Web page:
Hello All,

Just got finished with the AU course Getting Started With Generative Design In Civil 3D and am now looking to give a go for my first applied case. I had a high level question with regards to the variable inputs for a graph.

Is there any way to make an array of inputs dynamic in either number of inputs or input limits? For example:

- If I have a piece of geometry that has 3 PI’s, I would want 3 copies of an input set. As of my current understanding, these would need to be known ahead of time, set up, and plugged in manually. Is it possible to have an n* set of inputs based on incoming values?
- If my piece of geometry is x meters in length, and input one uses y amount of those meters: can we set input two’s max value to be x - y meters? Current understanding would be to set the limit for all inputs to be the same and then just limit the outcomes to the predefined length in the study.

More just curious than it being a roadblock. Thanks for any feedback

There is currently no way to have a dynamic number of inputs. Depending on the exact scenario, there are ways to work around it or cover most of your conditions.

First, you need to think about what kind of input you actually need. If it’s a GD input then it will be a randomized value. If it’s a selection then does it have to be manual? Can you just get all instances of a certain object? That will help you determine what you really need to be a GD input and what can just be calculated within the graph itself.

One really useful method for controlling values dynamically is to isolate the control values from the randomization. Examples:

- Rather than having
*n* number of inputs in your GD graph, create a very large list of randomized values that will always cover your max number of inputs. Then just take the first *n* values from that list based on the condition of each run.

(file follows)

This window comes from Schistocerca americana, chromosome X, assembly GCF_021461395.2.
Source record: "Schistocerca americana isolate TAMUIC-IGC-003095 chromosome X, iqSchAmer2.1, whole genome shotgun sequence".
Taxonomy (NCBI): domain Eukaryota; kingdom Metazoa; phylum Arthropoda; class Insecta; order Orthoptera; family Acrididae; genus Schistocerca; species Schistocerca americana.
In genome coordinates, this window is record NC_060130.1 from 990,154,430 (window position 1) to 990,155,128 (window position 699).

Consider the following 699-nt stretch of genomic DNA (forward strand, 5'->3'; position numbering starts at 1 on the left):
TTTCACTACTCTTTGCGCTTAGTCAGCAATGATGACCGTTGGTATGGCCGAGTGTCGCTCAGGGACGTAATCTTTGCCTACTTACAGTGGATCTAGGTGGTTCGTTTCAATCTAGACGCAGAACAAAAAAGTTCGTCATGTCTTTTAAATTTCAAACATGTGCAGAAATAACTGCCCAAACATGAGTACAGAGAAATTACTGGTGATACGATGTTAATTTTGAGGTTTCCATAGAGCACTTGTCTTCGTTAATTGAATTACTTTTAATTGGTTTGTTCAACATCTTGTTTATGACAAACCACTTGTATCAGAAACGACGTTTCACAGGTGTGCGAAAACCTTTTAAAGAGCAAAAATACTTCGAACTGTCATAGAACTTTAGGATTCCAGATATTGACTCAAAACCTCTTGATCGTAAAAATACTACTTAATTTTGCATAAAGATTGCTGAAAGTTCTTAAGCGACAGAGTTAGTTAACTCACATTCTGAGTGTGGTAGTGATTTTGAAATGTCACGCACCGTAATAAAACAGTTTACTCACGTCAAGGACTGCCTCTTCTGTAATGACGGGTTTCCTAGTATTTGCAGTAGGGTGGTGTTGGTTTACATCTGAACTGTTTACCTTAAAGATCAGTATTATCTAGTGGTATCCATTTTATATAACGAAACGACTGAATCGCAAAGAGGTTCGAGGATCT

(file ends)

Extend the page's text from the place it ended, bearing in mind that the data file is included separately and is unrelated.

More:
- Rather than having an input define a range or limit, have the input the percentage (0-100%) of the dynamic value. Then you can have the graph calculate the dynamic value and use the randomized percentage of that value. This can also be used to calculate relative values based on other conditions (like your second example).

Hope that helps.

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It did! Took a few hours to wrap my head around it, but using both methods worked!

What I ended up doing was:

- Went back to the whiteboard and drew a better picture to better identify the object that needed to be randomized.
- Made an excessive array of those objects to be generated.
- Took a total length from a list of consecutive sum lengths of the objects L
_{1}, L_{1+2}, L_{1+2+3}…
- Pulled only the objects that gave me a sum length less than the total length.
- Then using your percentage/ parameter idea (and a bit of help from GPT):
- Take the difference between the objects total length and the curves total length
- Create an n-1 list of random numbers between 0 and 1.
- Add 0 and 1 to the list and sort.
- Take the difference between each consecutive number: d
_{i} = r_{i+1} - r_{i}
- Multiply d
_{i} by the remaining length to get and array of n random lengths that add up the the sum length.

Now the parametric model stays fixed in place at its limits but adds, removes and changes the objects within the fixed length limits.

Thanks for the help @Nick_Boyts!

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Generally best to make sure that these types of arrays aren’t overly excessive. I like to use the following formula for smaller data sets (maximum 20 items) `List.OfRepeatedItems(object, Math.Ceiling(domainDimension / object.Dimension) + 2);`

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